Work wise, if YorkU ends up selecting me as a candidate, then I will be given a chance to return to my roots. I always view YorkU as my roots because it’s where I learned to branch out, make connections, and grow as an individual. Visiting campus today was a personal mission. I wanted to remind myself of the atmosphere, reconnect with the people in the department, and refresh myself mentally in the event I earned candidacy. Lately, the thing keeping me up at night isn’t writing. I’ve been contemplating life and thinking about how switching from flexible hours to office hours will affect my daily routine. The joys I have as a parent will be affected too, because I’ll be leaving the house before my son wakes up for school. Do I really want to miss out on that morning hug? I know it sounds silly, but these are the things I’ve been thinking about.
Honestly, when I found out that I was referred, I panicked because I doubted my technical abilities to support the geography department. However, during a recent call with Andy Quan, we had a great discussion on passion writing. I used the comparison between what I’m doing now versus my masters thesis. What surprised me wasn’t the fact that I thought of that comparison to explain my point, but the fact that I was able to speak so passionately about my masters project. Everything from the tech to the tree, it somehow just flowed out of my mouth like I was doing my thesis defense. Maybe I do surprise myself sometimes. (Btw, I did go back and visit my research site while I was on campus – my research tree was still there and thriving!).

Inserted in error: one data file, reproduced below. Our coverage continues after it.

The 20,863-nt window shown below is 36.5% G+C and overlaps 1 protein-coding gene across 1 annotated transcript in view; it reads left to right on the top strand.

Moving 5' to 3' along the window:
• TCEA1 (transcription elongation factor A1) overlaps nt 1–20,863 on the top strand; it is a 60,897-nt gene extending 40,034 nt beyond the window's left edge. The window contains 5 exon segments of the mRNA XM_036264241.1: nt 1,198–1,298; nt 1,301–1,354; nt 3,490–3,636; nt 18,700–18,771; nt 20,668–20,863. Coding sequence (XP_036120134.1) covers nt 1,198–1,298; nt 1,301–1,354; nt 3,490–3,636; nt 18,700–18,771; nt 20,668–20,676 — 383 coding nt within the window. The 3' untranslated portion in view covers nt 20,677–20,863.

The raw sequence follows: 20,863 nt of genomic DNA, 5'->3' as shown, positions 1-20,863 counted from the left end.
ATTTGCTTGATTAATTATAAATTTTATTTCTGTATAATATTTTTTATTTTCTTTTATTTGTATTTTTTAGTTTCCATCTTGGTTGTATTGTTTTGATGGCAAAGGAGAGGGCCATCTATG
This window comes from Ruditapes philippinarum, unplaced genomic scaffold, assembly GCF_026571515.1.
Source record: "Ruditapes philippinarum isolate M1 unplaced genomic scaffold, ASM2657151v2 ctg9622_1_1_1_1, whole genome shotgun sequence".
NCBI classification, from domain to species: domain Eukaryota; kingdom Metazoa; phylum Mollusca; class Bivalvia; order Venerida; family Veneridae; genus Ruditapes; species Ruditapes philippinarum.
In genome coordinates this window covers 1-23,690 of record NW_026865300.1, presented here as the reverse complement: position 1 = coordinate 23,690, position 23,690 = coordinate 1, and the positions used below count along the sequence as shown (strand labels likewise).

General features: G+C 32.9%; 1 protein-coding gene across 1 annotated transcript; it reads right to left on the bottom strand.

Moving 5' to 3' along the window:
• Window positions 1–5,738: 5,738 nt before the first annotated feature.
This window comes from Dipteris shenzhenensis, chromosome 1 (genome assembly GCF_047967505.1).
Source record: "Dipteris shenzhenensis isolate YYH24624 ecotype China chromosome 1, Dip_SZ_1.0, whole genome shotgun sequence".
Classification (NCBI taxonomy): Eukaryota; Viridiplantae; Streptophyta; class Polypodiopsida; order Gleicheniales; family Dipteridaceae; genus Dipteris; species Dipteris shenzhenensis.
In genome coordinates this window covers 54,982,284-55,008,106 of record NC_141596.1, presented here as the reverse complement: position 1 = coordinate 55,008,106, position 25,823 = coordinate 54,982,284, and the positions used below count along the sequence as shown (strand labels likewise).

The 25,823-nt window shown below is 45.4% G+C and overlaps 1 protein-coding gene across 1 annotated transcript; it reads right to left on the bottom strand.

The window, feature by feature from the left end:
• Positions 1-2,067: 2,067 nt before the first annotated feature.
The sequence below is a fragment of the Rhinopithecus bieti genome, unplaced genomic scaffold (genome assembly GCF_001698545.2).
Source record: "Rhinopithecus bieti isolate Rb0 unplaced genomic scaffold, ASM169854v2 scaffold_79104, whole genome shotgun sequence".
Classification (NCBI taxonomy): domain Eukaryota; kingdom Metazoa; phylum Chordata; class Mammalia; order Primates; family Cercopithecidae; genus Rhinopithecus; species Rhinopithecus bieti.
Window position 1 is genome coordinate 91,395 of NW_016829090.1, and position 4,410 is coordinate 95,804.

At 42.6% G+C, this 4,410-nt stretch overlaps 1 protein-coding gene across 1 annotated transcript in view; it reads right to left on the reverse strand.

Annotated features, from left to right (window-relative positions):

So, if you exclude the fact that I’m incompetent, then the only other worry is how working non-flex hours will affect my editing and writing work schedules. If I can figure this out, then perhaps I’ve worried all for nothing. But with all seriousness, this is an important question because I don’t want to ever give up this passion I have for writing and creative projects.
After a long day of battling emotions, I returned home a bit more confident, but still just as confused. Until things in the geography department become clearer, I can only trust my instincts and wait to see how things unfold over time.
Stepping away from YorkU has given me an opportunity to find my passion. So, I can only wonder what returning to YorkU will lead to. As the great l’eupe once said: “Only time will tell.”